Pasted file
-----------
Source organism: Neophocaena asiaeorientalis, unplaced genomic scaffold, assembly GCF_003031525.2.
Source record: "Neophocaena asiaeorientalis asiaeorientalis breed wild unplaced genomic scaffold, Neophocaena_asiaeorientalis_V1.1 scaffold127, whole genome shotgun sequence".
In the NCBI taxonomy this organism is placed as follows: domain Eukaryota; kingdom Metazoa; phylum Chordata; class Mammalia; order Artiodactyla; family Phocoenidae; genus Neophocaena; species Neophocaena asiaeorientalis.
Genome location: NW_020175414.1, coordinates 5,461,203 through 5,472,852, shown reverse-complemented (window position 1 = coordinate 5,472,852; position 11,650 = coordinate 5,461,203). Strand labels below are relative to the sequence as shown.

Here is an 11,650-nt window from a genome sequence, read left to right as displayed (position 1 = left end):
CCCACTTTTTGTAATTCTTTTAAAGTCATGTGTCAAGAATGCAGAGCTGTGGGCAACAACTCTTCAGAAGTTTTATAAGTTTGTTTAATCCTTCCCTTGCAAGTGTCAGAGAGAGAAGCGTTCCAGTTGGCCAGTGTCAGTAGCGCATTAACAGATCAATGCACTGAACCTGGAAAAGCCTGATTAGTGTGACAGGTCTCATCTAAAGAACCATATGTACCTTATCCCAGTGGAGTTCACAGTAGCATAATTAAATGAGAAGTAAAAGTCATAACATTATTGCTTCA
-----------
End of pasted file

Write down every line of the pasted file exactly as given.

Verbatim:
Source organism: Neophocaena asiaeorientalis, unplaced genomic scaffold, assembly GCF_003031525.2.
Source record: "Neophocaena asiaeorientalis asiaeorientalis breed wild unplaced genomic scaffold, Neophocaena_asiaeorientalis_V1.1 scaffold127, whole genome shotgun sequence".
In the NCBI taxonomy this organism is placed as follows: domain Eukaryota; kingdom Metazoa; phylum Chordata; class Mammalia; order Artiodactyla; family Phocoenidae; genus Neophocaena; species Neophocaena asiaeorientalis.
Genome location: NW_020175414.1, coordinates 5,461,203 through 5,472,852, shown reverse-complemented (window position 1 = coordinate 5,472,852; position 11,650 = coordinate 5,461,203). Strand labels below are relative to the sequence as shown.

Here is an 11,650-nt window from a genome sequence, read left to right as displayed (position 1 = left end):
CCCACTTTTTGTAATTCTTTTAAAGTCATGTGTCAAGAATGCAGAGCTGTGGGCAACAACTCTTCAGAAGTTTTATAAGTTTGTTTAATCCTTCCCTTGCAAGTGTCAGAGAGAGAAGCGTTCCAGTTGGCCAGTGTCAGTAGCGCATTAACAGATCAATGCACTGAACCTGGAAAAGCCTGATTAGTGTGACAGGTCTCATCTAAAGAACCATATGTACCTTATCCCAGTGGAGTTCACAGTAGCATAATTAAATGAGAAGTAAAAGTCATAACATTATTGCTTCA